Can Fox Power Up The Power Industry?
Privatization is a dirty word in Mexico. Many Mexicans believe that selling off state-owned companies leads to higher prices, worker layoffs, and juicy profits for the new owners--not improved service, as government officials typically promise. So when Energy Secretary Luis Tellez last year proposed a thorough overhaul of Mexico's state-run electricity industry, complete with auctions of power plants and distribution rights, union and popular opposition quickly killed the idea.
Now it is being revived. Mexico's power industry is reaching a breaking point quicker than anyone expected. Rapid economic growth has driven up energy demand so fast that it will soon outstrip supply (chart). Faced with a looming power crisis, President-elect Vicente Fox's new team is racing to draft its own reform proposal for the new Congress to consider as soon as it convenes on Sept. 1. But this time, says Fox economic adviser Eduardo Sojo, there's no plan to sell state assets. Instead, he says, the idea is to create a competitive energy market that will draw private investment into new power plants.
LOWEST BID. There's no question that private capital is needed--lots of it. Tellez estimates that to keep up with soaring demand, Mexico must add 22,250 megawatts to its existing 35,600 Mw of generating capacity by 2008 and invest heavily in transmission, at a total cost of $50 billion. To entice investors, Fox will have to figure out how to introduce competition into what is now a tightly regulated market. Most likely, that will mean a move to a system where generators, both private and public, bid against each other to sell electricity into the grid at the lowest price. With competition, "margins would be more interesting and tariffs would be lower," says Jorge Young, general director of InterGen Mexico, a joint venture between Bechtel Enterprises and Shell Generating Ltd.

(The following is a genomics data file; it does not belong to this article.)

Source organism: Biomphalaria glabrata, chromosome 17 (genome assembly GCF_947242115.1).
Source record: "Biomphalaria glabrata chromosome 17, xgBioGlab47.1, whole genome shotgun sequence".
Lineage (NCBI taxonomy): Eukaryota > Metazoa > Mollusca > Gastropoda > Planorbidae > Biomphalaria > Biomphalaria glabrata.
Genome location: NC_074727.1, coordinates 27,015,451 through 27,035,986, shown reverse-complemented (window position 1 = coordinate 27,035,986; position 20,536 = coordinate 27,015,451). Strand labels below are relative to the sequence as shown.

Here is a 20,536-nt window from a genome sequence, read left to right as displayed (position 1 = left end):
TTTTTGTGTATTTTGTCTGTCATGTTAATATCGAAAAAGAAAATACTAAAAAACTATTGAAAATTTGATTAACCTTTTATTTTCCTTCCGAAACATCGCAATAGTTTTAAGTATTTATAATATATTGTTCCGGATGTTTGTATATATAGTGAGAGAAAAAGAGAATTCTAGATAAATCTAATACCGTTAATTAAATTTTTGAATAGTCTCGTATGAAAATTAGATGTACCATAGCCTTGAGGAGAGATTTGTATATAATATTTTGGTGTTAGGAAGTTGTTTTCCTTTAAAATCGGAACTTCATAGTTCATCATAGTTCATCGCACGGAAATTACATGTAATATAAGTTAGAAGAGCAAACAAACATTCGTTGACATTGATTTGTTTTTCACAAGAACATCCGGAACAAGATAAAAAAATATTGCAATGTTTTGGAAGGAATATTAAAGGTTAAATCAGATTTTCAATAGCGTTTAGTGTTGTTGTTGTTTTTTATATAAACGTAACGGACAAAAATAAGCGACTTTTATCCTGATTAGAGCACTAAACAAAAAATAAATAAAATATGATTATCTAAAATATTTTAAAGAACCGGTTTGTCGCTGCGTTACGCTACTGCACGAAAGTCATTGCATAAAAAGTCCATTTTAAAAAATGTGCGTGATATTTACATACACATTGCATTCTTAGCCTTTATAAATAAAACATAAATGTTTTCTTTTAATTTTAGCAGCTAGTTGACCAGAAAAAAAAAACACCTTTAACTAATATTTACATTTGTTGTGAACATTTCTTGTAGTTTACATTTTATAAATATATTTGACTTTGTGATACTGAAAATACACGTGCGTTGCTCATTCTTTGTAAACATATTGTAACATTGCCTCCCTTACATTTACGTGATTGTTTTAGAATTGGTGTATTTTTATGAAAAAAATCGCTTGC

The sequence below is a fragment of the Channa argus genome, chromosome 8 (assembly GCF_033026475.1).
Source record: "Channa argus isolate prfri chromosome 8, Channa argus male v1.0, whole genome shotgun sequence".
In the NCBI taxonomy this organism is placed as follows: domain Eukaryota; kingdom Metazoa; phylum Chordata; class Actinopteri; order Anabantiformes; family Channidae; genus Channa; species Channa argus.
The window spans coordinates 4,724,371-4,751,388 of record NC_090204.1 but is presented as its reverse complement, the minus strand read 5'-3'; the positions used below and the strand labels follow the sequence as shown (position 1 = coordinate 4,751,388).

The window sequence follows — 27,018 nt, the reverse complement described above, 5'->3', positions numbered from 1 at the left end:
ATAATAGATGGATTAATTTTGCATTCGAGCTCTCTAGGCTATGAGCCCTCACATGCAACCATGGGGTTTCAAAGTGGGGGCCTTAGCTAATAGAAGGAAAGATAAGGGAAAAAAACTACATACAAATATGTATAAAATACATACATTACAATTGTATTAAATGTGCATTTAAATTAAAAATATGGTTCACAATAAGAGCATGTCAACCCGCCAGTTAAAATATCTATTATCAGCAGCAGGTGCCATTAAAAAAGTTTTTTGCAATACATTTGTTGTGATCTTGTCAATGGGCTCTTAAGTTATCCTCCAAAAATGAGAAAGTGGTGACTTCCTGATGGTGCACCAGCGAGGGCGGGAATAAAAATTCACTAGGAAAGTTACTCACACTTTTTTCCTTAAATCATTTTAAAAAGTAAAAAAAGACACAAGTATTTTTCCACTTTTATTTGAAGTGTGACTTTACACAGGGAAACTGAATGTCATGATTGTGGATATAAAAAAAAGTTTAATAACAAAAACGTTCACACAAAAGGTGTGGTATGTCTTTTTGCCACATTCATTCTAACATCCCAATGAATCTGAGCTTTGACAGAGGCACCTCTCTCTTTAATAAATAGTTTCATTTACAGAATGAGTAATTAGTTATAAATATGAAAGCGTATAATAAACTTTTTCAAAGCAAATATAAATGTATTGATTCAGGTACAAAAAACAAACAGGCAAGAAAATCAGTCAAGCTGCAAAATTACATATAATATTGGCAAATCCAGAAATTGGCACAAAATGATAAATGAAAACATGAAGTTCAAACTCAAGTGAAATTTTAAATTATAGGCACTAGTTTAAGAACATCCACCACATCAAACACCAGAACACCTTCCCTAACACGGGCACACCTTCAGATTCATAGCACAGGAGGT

But first, Fox must get Congress to sign off on a reform plan. It will be tough, since major changes to Mexico's electricity law will require a constitutional amendment. Fox's National Action Party (PAN) doesn't have the requisite two-thirds of congressional votes to get an amendment through. So some sort of deal will have to be cut with the Institutional Revolutionary Party (PRI), which, despite its historic defeat in the July 2 presidential election, remains a major force in Congress.
Under Mexico's constitution, electricity is largely off-limits to private companies. Two state-owned entities, the Federal Electricity Commission (CFE) and the smaller Central Light & Power (LFC), control 93% of generation and all transmission and distribution. Tellez' proposal envisioned splitting up their assets into regional generation and distribution companies and selling them off, while keeping one transmission company in charge of the national power grid. Industry sources say that Fox will probably borrow elements of that plan without rushing to privatize. Distribution may be the last area to be liberalized, to allay union fears of mass layoffs.
SOARING DEMAND. Mexico cannot afford any delays. New capacity is already on its way, thanks to a scheme introduced in 1992 that allows companies to build and operate power plants, so long as they sell all of their production to the CFE. Yet the 11,000 Mw that are due to come on stream by 2004 as a result of that program will still not be enough to satisfy demand. IterGen, Mitsubishi, along with Spain's Union Fenosa and Iberdrola, are among the foreign investors already constructing new plants.
Meanwhile, industries faced with a looming power shortage are taking matters into their own hands. In June, a group of Monterrey companies led by Grupo IMSA, a steel and auto-parts conglomerate, and glassmaker Vitro contracted Enron Corp. to build a 245 Mw facility to supply their own operations, a strategy allowed under current law. "It's a chance to get a more competitive cost and assure future supply," says Alfonso Gonzalez, strategic-planning manager at one of IMSA's steel divisions.
Others are following suit. In July, Ispat Mexicana, a division of the Rotterdam-based steelmaker, and Kimberly-Clark de Mexico announced plans to bid out a 930-Mw plant in what would be the largest self-supply project to date. But experts say do-it-yourself approaches are no substitute for real reform. "Those are just palliatives," says Jorge A. Chavez, a PRI congressman and former under secretary of energy. Maybe so, but unless the new Congress moves fast, Mexican industry may face debilitating brownouts before long.